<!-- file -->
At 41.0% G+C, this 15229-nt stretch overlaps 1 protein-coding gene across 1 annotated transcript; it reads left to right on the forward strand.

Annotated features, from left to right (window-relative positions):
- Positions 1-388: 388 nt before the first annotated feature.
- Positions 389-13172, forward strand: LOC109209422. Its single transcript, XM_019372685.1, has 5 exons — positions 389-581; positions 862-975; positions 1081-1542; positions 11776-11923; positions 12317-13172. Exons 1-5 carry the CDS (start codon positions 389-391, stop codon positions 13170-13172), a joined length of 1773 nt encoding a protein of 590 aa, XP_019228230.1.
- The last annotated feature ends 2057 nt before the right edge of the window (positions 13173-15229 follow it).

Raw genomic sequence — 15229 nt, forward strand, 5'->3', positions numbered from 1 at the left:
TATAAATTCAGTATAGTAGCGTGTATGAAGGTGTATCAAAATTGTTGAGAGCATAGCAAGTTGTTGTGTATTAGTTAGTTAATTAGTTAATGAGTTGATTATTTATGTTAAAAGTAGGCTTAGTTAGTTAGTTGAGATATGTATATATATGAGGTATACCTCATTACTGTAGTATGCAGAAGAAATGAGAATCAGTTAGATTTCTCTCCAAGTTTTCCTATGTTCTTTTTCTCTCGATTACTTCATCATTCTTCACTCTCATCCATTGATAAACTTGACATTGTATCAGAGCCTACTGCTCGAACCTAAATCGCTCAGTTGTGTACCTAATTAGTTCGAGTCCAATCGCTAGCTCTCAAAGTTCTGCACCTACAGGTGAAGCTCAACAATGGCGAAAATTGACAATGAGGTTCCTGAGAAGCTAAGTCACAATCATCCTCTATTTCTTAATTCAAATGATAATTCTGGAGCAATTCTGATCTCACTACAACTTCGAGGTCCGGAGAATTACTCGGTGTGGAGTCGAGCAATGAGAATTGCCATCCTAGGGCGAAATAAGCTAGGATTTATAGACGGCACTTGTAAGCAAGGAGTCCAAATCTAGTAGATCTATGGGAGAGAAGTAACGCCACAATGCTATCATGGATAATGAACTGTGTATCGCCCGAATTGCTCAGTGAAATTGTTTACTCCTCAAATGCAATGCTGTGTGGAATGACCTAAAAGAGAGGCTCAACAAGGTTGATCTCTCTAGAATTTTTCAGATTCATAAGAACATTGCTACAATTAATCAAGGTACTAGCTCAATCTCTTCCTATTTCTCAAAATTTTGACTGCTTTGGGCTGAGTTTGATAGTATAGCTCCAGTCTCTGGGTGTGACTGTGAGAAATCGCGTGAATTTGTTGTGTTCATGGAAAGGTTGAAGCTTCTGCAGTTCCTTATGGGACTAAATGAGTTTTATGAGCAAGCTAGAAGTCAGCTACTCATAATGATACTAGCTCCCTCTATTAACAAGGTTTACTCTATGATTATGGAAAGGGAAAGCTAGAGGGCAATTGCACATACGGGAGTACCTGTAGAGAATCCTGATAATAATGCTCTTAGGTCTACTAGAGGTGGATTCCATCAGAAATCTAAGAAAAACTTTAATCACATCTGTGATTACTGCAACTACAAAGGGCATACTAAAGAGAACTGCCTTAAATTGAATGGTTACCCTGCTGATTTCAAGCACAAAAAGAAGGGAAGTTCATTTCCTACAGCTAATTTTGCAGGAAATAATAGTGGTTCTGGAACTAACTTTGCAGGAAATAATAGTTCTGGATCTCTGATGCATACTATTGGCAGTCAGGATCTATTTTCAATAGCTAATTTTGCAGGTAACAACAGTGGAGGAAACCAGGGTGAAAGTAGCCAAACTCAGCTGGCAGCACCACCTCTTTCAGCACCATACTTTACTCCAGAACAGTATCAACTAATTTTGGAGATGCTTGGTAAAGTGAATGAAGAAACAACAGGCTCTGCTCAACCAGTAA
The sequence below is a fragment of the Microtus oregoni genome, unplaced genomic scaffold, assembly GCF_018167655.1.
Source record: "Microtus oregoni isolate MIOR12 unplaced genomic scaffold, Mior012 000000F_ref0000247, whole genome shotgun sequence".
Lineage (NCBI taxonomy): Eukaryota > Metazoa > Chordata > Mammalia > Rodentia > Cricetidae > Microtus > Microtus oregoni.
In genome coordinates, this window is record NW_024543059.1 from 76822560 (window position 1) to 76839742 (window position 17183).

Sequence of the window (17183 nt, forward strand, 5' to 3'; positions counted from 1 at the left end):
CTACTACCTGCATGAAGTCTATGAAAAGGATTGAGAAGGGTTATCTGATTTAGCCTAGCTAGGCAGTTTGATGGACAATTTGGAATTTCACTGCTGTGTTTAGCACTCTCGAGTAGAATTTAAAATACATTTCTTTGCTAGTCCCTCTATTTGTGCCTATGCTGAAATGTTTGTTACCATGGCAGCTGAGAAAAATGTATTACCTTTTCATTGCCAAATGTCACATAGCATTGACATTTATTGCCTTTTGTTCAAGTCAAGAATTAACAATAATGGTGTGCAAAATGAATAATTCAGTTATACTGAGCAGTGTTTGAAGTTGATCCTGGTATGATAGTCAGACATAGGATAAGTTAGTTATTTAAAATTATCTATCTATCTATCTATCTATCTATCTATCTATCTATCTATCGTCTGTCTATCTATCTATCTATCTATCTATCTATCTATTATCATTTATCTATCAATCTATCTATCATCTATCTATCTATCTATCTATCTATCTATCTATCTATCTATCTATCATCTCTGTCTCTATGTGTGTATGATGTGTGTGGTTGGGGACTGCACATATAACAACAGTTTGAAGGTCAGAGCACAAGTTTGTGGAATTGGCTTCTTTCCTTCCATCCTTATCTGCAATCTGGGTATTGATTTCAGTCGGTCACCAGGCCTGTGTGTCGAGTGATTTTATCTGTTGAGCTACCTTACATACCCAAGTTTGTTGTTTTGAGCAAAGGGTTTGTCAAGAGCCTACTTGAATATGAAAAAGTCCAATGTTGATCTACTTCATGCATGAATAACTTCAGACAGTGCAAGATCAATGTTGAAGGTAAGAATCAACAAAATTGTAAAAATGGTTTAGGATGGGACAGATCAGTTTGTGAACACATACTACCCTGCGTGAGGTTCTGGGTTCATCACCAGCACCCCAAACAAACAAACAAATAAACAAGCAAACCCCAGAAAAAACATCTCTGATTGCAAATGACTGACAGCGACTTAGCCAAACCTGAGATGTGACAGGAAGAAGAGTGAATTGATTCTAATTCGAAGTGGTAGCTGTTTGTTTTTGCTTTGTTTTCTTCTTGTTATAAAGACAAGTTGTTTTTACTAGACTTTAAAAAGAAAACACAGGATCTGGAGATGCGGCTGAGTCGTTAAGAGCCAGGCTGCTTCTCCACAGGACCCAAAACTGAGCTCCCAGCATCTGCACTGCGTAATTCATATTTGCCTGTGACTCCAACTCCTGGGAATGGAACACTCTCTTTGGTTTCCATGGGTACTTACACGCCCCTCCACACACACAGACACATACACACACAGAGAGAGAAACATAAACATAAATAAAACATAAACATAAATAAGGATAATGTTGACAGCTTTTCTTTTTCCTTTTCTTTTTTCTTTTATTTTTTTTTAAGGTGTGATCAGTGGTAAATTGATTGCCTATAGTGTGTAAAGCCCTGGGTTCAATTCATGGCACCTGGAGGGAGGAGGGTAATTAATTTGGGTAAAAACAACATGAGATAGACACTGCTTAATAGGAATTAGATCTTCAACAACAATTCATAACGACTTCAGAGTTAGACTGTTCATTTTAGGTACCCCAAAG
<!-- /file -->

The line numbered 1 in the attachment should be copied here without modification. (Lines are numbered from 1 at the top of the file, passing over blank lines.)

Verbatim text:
At 41.0% G+C, this 15229-nt stretch overlaps 1 protein-coding gene across 1 annotated transcript; it reads left to right on the forward strand.